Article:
For jobs that require a higher pressurization though, schedule 80 pipe is better suited. Most PVC pipe and fittings have a maximum pressure rating listed so you know what it can handle. Typically this is listed in pounds per square inch or PSI.

    The amount of pressure a pipe is rated for varies based on size, but a 4” schedule 80 PVC pipe for instance is rated at 320 PSI while a schedule 40 PVC pipe of the same size is only rated at 220 PSI. You can find schedule 80 pipe used most often in heavy duty commercial and industrial applications.

    Pipe manufacturers usually make it gray just to differentiate it from standard schedule 40 PVC (though you should always check the manufacturer markings on the pipe to be sure).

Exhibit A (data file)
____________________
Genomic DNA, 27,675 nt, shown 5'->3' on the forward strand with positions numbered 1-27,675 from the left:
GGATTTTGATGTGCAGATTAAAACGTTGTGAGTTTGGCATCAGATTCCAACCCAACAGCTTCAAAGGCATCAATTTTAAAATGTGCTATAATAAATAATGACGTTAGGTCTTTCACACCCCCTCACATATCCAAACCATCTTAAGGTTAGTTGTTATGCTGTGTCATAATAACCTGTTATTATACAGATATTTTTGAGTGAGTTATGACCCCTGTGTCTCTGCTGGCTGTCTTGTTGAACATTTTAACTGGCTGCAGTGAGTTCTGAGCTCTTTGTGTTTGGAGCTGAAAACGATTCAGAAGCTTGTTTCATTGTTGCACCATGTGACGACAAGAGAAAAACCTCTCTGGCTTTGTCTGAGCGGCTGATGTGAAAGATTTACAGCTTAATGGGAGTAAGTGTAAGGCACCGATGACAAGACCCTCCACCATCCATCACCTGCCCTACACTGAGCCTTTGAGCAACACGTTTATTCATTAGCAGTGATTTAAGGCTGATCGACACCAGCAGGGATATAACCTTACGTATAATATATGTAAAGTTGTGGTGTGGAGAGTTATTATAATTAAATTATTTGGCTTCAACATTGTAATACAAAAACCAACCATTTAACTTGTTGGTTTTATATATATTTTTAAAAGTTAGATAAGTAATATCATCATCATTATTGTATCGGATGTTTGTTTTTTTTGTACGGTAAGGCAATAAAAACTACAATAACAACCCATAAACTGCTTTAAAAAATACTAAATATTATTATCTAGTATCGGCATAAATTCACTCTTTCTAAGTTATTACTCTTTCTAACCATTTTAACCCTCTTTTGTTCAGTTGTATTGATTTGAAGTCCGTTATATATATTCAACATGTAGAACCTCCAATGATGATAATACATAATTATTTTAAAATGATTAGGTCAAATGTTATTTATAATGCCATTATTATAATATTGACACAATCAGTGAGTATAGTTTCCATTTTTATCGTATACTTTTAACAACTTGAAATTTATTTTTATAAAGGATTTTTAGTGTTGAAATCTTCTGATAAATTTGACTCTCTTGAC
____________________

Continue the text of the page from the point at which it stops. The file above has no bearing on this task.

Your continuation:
Inside Diameter of Schedule 40 vs Schedule 80

    If the pipe were the same color, it would be difficult to tell the difference from the outside. In fact, both schedule 40 and schedule 80 PVC pipe have the same outside diameters. So a 1" size sch 40 PVC pipe has the same O.D. as a 1" sch 80 PVC pipe.

    The difference is in the inside diameter or I.D. of the pipe. Schedule 80 PVC pipe will have a smaller inside area than Schedule 40 pipe because of its thicker wall. For that reason, flow is more restricted in Schedule 80 pipe vs Schedule 40 of the same size. The same is true of PVC fittings in both schedules.

    Weight & Price